Despite a horror past 12 months, New Zealand motocross great Ben Townley is in a positive mood.
Taupo-born Townley — who won the MX2 FIM Motocross World Championship in 2004, finishing third in the FIM MX1 class on debut in 2005 and then won the AMA East Coast Lites Supercross Championship in 2007 — remains sidelined with injury but he’s already making plans for a full comeback to top level racing, as early as October.
“At this stage, I’m just taking a positive attitude to my recovery,” he said.
“there are still a lot of things that have to happen for me first. I need to be sure that I am strong enough to race … that my shoulder is up to it. I need to sort out a bike to ride because I’m really not committed to any brand at the moment.”
He was on the Honda factory squad in the United States but, with budget cut-backs and his not being able to successfully race for the team in over a year, he does not expect to slip straight back into a top team ride if and when he does eventually return to America.
“I have only been on a start gate twice since I crashed at the Motocross of Nations at Budd’s Creek (in Maryland , USA ) last September,” he said.
“I need to build my confidence again and racing in New Zealand this summer should help with that.”
Townley is currently recuperating at his Mount Maunganui home after surgery on his right shoulder in April but he hopes to be back racing again at the first two rounds of the New Zealand Motocross Championships in October and then the big annual international motocross at Taupo on Labour Weekend.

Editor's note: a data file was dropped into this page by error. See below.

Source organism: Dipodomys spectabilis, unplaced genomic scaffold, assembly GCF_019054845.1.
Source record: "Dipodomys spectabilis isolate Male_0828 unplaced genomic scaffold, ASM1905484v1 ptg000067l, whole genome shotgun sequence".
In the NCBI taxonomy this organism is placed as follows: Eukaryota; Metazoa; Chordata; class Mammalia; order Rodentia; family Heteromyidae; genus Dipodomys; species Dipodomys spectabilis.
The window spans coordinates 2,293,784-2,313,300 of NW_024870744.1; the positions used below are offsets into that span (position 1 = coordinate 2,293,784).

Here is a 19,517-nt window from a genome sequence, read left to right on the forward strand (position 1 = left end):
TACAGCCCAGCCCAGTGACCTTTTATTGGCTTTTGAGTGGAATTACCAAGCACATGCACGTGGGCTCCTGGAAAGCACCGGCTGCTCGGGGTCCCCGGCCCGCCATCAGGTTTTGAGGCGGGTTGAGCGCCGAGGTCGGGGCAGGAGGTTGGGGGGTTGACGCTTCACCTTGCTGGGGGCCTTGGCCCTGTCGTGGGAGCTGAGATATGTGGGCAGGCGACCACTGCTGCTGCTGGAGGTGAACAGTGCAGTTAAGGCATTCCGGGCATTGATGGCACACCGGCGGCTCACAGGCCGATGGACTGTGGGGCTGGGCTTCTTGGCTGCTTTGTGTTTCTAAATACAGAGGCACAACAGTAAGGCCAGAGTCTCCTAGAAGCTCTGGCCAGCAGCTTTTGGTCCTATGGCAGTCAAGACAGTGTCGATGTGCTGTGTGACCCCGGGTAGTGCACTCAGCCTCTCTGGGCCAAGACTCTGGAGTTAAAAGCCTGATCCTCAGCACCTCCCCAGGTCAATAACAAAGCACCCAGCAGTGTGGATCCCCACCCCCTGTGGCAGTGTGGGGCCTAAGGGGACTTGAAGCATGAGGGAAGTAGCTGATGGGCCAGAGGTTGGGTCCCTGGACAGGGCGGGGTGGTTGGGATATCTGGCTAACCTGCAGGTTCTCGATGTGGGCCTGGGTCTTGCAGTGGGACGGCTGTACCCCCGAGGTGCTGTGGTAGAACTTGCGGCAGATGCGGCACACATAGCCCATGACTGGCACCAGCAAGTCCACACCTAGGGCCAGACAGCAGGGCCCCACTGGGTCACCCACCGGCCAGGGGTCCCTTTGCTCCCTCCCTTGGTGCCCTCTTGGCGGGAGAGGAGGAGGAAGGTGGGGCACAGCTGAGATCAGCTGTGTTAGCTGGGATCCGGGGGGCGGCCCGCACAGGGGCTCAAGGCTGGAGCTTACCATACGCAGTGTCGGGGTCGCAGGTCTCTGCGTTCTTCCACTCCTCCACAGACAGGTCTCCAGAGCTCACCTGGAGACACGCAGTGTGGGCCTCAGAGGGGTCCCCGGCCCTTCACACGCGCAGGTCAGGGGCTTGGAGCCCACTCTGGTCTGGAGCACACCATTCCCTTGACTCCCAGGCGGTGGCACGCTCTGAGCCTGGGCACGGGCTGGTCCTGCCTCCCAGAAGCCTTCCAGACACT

Then he plans to go head-to-head with some of the best from America and Australia when a round of the Australasian Super X hits Hamilton in November.
That’s when Townley will take on Australia ‘s dual world supercross champion, Chad Reed, at New Zealand ‘s first Super X event, at Hamilton ‘s Waikato Stadium, on Saturday, November 21.
Australian-born Reed is the most successful supercross rider to come out of Australasia and has not raced in New Zealand since heading to Europe in 2001 and then to race professionally in the United States the year after that. He’s now one of the most highly-regarded riders on the planet.
In a similar mould, Townley is one of New Zealand ‘s most successful supercross and motocross exports, with 12 national titles under his belt before he headed off to conquer both Europe and America .
His task now is to climb back up the ladder.
“My grand plan is to get back racing in America . It’s just there are a few guys now higher up the pecking order to get factory rides now than me. When I signed with the Honda factory, that was great but then nothing went right for me.
“The best decision I’ve made lately was coming home to recover. I’ll be fresh and fit when I hit the United States again.”
In the meantime, Townley has been helping coach the New Zealand squad for next month’s world junior championships at Taupo.
“There are some riders in the team who I think are pretty fast and have quite a bit of potential. I enjoy giving the squad a hand,” Townley said.
” Hamish Dobbyn , Matt Hunt and Cameron Dillon , especially, have definitely picked up the pace. They’ll be at the pointy end of the field when the world championships begin.
“I think we can have four or five riders qualify but, maybe for the rest of the Kiwis, it will be a real eye-opener to just how fast these international riders are.”
Interview and image by Andy McGechan